Every dead thing, p.23
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       Every Dead Thing, p.23

           John Connolly

  “Do you have the tapes?”

  “They’re gone, all burned.”

  He stopped, as he remembered again where he was, as if the questions had briefly taken him away from the reality of what he had done and of the responsibility he bore for his son, for his crimes, for his death.

  “Get out,” he said. “If I ever see you again, you’re a dead man.”

  No one stood in my way as I left. My gun was on a small table by the front door and I still had the keys to Bobby Sciorra’s car. As I drove away from the house it looked silent and peaceful in the rearview, as if nothing had ever happened.


  E ACH MORNING after the deaths of Jennifer and Susan, I would wake from my strange, disordered dreams, and for an instant, it seemed that they would still be near me, my wife sleeping softly by my side, my child surrounded by her toys in a room nearby. For a moment they still lived and I experienced their deaths as a fresh loss with each waking, so that I was unsure whether I was a man waking from a dream of death or a dreamer entering a world of loss, a man dreaming of unhappiness or a man waking to grief.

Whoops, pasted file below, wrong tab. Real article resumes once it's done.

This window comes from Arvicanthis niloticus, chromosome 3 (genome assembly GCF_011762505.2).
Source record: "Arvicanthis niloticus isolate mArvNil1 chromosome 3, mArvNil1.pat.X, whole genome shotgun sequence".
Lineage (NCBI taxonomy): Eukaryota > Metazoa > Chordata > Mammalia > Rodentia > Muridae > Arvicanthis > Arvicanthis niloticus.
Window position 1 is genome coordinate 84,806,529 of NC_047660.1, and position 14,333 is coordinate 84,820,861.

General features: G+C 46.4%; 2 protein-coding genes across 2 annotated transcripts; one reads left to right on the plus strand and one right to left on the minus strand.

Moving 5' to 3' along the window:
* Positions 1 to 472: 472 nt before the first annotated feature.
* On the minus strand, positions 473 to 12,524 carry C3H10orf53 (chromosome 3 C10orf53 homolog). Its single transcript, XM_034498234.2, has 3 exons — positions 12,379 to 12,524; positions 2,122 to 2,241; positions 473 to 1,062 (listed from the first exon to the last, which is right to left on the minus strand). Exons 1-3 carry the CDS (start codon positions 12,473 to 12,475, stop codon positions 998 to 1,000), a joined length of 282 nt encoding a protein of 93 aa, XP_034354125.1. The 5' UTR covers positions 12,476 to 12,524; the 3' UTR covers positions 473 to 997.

And amid all, there was the constant aching regret that I had never really known Susan until she was gone and that I loved a shadow in death as in life.

  The woman and the child were dead, another woman and child in a cycle of violence and dissolution that seemed unbreakable. I was grieving for a young woman and a boy whom I had never encountered when they were alive, about whom I knew almost nothing, and through them I grieved for my own wife and child.